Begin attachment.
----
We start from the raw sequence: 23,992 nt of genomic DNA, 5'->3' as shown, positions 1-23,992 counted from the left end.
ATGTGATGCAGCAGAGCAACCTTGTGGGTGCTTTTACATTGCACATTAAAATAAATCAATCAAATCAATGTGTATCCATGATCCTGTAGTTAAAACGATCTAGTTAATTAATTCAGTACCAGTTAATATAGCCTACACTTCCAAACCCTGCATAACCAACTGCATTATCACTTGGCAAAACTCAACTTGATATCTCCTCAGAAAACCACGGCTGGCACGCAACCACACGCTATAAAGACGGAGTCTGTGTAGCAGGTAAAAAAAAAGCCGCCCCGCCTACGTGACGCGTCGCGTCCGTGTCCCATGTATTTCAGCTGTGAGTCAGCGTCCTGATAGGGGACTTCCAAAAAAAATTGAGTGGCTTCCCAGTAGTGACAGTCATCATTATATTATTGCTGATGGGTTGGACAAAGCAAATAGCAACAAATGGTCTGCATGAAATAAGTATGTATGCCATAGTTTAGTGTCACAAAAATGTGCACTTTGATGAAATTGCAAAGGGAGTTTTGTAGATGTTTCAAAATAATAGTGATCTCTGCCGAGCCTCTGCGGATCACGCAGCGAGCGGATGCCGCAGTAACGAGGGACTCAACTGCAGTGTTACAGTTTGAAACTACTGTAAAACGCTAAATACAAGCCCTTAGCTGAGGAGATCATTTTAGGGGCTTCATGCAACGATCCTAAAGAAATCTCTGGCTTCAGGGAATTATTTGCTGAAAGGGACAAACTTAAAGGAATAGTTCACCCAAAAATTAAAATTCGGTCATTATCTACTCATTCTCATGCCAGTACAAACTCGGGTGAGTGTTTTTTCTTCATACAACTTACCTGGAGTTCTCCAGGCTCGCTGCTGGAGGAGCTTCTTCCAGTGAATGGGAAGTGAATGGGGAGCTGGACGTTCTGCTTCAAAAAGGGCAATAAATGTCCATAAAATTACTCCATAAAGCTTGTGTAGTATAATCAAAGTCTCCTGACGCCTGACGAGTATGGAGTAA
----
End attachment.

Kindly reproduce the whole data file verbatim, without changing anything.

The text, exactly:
We start from the raw sequence: 23,992 nt of genomic DNA, 5'->3' as shown, positions 1-23,992 counted from the left end.
ATGTGATGCAGCAGAGCAACCTTGTGGGTGCTTTTACATTGCACATTAAAATAAATCAATCAAATCAATGTGTATCCATGATCCTGTAGTTAAAACGATCTAGTTAATTAATTCAGTACCAGTTAATATAGCCTACACTTCCAAACCCTGCATAACCAACTGCATTATCACTTGGCAAAACTCAACTTGATATCTCCTCAGAAAACCACGGCTGGCACGCAACCACACGCTATAAAGACGGAGTCTGTGTAGCAGGTAAAAAAAAAGCCGCCCCGCCTACGTGACGCGTCGCGTCCGTGTCCCATGTATTTCAGCTGTGAGTCAGCGTCCTGATAGGGGACTTCCAAAAAAAATTGAGTGGCTTCCCAGTAGTGACAGTCATCATTATATTATTGCTGATGGGTTGGACAAAGCAAATAGCAACAAATGGTCTGCATGAAATAAGTATGTATGCCATAGTTTAGTGTCACAAAAATGTGCACTTTGATGAAATTGCAAAGGGAGTTTTGTAGATGTTTCAAAATAATAGTGATCTCTGCCGAGCCTCTGCGGATCACGCAGCGAGCGGATGCCGCAGTAACGAGGGACTCAACTGCAGTGTTACAGTTTGAAACTACTGTAAAACGCTAAATACAAGCCCTTAGCTGAGGAGATCATTTTAGGGGCTTCATGCAACGATCCTAAAGAAATCTCTGGCTTCAGGGAATTATTTGCTGAAAGGGACAAACTTAAAGGAATAGTTCACCCAAAAATTAAAATTCGGTCATTATCTACTCATTCTCATGCCAGTACAAACTCGGGTGAGTGTTTTTTCTTCATACAACTTACCTGGAGTTCTCCAGGCTCGCTGCTGGAGGAGCTTCTTCCAGTGAATGGGAAGTGAATGGGGAGCTGGACGTTCTGCTTCAAAAAGGGCAATAAATGTCCATAAAATTACTCCATAAAGCTTGTGTAGTATAATCAAAGTCTCCTGACGCCTGACGAGTATGGAGTAA